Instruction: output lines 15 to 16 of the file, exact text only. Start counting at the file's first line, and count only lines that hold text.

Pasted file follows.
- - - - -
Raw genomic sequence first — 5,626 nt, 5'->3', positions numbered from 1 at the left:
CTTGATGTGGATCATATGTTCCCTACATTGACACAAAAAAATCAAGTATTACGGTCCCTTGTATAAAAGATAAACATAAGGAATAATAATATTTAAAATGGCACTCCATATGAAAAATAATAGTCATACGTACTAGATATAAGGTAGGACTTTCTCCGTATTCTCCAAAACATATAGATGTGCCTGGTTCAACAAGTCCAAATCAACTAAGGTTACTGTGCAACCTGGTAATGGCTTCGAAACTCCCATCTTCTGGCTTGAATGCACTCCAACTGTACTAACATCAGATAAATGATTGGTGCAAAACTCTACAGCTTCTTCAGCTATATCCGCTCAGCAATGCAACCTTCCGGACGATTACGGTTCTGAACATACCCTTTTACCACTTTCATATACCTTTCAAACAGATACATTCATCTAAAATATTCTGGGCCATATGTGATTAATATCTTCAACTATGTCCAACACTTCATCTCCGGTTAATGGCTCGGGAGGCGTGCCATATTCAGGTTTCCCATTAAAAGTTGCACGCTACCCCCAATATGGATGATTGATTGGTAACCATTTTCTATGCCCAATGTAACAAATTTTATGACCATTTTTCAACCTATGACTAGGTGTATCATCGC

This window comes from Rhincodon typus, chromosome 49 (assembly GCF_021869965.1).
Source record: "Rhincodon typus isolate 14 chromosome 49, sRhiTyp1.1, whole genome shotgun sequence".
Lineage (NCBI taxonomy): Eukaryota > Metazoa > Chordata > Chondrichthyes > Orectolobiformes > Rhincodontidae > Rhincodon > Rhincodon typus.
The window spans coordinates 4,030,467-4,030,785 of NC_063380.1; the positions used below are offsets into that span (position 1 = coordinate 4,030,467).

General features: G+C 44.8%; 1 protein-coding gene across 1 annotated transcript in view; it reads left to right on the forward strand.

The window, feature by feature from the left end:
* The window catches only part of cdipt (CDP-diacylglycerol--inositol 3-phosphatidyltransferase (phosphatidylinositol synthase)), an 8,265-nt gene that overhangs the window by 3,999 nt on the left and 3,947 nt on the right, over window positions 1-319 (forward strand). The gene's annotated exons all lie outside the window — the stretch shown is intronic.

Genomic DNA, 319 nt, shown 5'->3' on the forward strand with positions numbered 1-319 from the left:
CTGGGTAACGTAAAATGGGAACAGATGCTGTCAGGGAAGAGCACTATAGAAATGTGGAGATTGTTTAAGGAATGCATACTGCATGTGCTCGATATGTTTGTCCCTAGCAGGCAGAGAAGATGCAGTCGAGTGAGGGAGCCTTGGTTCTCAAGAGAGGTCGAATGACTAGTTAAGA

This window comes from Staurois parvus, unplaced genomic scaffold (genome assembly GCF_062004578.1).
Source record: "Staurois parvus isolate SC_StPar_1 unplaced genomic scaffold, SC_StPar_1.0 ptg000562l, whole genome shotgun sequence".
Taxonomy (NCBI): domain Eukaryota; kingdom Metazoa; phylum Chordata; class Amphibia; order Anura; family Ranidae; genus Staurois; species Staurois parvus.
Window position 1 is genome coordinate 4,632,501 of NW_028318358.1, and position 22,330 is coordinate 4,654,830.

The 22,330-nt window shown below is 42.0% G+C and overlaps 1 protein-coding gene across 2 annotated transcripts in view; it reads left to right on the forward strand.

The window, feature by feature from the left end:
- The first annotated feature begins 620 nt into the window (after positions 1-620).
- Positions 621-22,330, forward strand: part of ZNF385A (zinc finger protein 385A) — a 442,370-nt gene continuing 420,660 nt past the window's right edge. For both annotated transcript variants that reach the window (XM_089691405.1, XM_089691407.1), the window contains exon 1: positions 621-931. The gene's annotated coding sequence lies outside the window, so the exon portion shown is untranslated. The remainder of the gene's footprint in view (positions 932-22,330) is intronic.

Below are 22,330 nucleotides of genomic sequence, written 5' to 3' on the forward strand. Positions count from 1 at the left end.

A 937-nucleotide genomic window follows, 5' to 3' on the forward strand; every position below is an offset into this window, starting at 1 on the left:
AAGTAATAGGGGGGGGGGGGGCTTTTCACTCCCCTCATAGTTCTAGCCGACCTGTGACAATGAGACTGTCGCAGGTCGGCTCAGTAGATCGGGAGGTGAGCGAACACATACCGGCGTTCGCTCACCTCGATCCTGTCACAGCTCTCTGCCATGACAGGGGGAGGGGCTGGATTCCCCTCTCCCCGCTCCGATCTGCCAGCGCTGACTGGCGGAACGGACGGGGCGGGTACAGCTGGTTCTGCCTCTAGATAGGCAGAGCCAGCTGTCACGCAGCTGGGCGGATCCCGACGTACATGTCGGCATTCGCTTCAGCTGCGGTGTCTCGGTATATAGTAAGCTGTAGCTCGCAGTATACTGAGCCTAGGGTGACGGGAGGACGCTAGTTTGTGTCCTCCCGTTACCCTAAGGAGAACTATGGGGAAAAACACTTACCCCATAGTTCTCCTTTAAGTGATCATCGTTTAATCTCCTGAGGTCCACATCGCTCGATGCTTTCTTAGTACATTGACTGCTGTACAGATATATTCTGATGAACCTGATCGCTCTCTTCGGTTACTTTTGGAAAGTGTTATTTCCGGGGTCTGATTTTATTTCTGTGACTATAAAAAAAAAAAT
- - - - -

Window position 1 is genome coordinate 4,632,501 of NW_028318358.1, and position 22,330 is coordinate 4,654,830.

The 22,330-nt window shown below is 42.0% G+C and overlaps 1 protein-coding gene across 2 annotated transcripts in view; it reads left to right on the forward strand.